An exploration of the influence of path choice in game-theoretic attribution algorithms

by   Geoff Ward, et al.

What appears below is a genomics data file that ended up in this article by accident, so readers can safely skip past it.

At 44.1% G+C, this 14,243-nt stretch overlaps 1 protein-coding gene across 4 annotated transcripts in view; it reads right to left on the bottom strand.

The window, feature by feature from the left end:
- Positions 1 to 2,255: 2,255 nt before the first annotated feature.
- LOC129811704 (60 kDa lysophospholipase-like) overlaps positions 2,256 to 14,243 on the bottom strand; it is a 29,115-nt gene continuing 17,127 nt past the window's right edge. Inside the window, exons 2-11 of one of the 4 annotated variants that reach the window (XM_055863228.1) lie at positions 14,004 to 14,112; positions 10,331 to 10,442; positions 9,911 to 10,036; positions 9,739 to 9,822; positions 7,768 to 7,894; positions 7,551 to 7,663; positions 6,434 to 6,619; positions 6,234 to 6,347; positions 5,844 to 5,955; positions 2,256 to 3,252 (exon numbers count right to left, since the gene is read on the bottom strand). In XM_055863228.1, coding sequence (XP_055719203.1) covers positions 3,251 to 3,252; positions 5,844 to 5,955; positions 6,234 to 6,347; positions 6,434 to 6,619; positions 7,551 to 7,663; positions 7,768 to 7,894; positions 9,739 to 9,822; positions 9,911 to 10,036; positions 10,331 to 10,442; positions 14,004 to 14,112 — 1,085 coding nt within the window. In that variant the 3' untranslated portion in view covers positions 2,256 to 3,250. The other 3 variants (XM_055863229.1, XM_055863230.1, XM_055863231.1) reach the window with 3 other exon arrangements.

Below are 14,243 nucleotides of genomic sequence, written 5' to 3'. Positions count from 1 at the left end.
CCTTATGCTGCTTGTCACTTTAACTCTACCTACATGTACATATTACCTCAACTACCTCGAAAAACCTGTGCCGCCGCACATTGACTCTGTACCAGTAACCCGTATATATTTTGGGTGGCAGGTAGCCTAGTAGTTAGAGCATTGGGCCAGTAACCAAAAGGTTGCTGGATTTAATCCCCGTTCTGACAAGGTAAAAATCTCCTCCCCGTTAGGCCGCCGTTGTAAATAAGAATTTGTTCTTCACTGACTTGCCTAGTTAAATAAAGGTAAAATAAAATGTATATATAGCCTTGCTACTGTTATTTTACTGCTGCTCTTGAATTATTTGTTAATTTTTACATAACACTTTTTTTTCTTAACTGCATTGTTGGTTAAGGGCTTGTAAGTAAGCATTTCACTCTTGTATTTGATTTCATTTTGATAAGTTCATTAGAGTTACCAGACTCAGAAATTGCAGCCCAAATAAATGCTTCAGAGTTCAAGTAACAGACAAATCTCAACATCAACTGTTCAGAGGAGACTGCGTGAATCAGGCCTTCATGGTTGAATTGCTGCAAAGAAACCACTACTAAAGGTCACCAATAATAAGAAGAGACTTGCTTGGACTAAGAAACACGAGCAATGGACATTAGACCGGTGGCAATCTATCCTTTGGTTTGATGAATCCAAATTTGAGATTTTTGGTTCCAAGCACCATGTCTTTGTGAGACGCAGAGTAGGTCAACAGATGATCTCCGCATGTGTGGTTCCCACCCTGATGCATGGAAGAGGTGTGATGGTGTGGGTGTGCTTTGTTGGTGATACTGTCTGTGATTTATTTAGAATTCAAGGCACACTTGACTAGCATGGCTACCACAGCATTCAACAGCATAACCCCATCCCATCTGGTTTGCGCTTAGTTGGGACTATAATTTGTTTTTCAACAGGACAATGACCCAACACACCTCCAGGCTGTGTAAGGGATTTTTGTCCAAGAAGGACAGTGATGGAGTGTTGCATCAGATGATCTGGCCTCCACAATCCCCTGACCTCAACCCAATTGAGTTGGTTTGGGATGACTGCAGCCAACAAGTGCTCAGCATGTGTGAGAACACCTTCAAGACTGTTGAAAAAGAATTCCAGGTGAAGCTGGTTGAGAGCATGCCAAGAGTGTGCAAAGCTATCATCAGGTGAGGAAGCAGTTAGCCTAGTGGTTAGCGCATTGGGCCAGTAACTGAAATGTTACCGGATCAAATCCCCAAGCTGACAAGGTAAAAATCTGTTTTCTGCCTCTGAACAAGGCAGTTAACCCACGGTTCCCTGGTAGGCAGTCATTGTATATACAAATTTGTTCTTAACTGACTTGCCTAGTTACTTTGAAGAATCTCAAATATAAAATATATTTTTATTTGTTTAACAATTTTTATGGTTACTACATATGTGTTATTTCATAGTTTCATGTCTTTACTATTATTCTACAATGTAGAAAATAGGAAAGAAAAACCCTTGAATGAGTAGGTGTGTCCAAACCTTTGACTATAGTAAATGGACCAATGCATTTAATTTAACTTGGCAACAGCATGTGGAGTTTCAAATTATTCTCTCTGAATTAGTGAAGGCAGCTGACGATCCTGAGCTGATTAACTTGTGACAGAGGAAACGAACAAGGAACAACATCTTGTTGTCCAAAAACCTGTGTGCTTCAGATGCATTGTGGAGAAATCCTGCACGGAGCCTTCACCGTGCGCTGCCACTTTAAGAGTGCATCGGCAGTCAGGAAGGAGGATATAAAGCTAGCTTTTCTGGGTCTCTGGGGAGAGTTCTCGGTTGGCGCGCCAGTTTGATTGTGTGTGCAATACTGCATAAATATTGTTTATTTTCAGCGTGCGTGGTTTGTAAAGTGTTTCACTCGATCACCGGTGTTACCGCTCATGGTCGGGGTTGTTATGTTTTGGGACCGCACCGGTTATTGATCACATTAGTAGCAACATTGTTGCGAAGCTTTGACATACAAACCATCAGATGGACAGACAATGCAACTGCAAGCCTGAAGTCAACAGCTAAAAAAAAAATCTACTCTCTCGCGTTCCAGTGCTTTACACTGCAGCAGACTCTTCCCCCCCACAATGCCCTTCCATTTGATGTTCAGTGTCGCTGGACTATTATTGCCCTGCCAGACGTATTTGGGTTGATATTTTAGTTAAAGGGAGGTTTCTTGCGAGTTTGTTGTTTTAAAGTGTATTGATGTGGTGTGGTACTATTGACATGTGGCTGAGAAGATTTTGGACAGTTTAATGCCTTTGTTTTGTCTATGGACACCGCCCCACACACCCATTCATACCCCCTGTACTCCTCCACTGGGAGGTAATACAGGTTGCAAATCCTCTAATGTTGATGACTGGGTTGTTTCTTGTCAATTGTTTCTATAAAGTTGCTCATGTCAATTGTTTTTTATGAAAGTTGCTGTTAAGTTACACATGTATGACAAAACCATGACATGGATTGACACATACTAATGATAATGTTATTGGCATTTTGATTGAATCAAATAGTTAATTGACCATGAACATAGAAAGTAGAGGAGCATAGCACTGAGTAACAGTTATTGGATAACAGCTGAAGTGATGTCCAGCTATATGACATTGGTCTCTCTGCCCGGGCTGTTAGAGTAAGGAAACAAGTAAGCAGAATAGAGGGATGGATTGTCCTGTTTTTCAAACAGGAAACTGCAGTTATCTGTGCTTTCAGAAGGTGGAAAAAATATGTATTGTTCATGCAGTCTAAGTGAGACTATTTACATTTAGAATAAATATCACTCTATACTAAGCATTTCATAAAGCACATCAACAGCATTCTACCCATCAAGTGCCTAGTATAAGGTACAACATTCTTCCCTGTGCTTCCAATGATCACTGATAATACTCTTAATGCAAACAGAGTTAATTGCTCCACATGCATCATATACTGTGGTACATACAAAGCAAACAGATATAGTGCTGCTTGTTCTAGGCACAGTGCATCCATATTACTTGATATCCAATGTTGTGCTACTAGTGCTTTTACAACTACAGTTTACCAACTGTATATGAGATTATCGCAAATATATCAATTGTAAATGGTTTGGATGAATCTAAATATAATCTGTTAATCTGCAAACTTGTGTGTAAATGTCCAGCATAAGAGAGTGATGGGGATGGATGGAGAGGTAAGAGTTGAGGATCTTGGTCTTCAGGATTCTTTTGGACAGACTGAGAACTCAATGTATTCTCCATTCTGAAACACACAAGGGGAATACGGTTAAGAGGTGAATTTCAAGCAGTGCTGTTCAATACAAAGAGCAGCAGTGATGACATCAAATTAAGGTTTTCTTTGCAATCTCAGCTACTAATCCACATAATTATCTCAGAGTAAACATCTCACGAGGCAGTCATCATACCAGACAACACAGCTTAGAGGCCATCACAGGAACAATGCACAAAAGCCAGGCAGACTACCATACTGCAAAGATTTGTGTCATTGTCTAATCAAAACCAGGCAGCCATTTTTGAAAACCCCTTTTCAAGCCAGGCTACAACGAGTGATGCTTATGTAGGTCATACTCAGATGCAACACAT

We compare machine learning explainability methods based on the theory of atomic (Shapley, 1953) and infinitesimal (Aumann and Shapley, 1974) games, in a theoretical and experimental investigation into how the model and choice of integration path can influence the resulting feature attributions. To gain insight into differences in attributions resulting from interventional Shapley values (Sundararajan and Najmi, 2019; Janzing et al., 2019; Chen et al., 2019) and Generalized Integrated Gradients (GIG) (Merrill et al., 2019) we note interventional Shapley is equivalent to a multi-path integration along n! paths where n is the number of model input features. Applying Stoke's theorem we show that the path symmetry of these two methods results in the same attributions when the model is composed of a sum of separable functions of individual features and a sum of two-feature products. We then perform a series of experiments with varying degrees of data missingness to demonstrate how interventional Shapley's multi-path approach can yield less consistent attributions than the single straight-line path of Aumann-Shapley. We argue this is because the multiple paths employed by interventional Shaply extend away from the training data manifold and are therefore more likely to pass through regions where the model has little support. In the absence of a more meaningful path choice, we therefore advocate the straight-line path since it will almost always pass closer to the data manifold. Among straight-line path attribution algorithms, GIG is uniquely robust since it will still yield Shapley values for atomic games modeled by decision trees.


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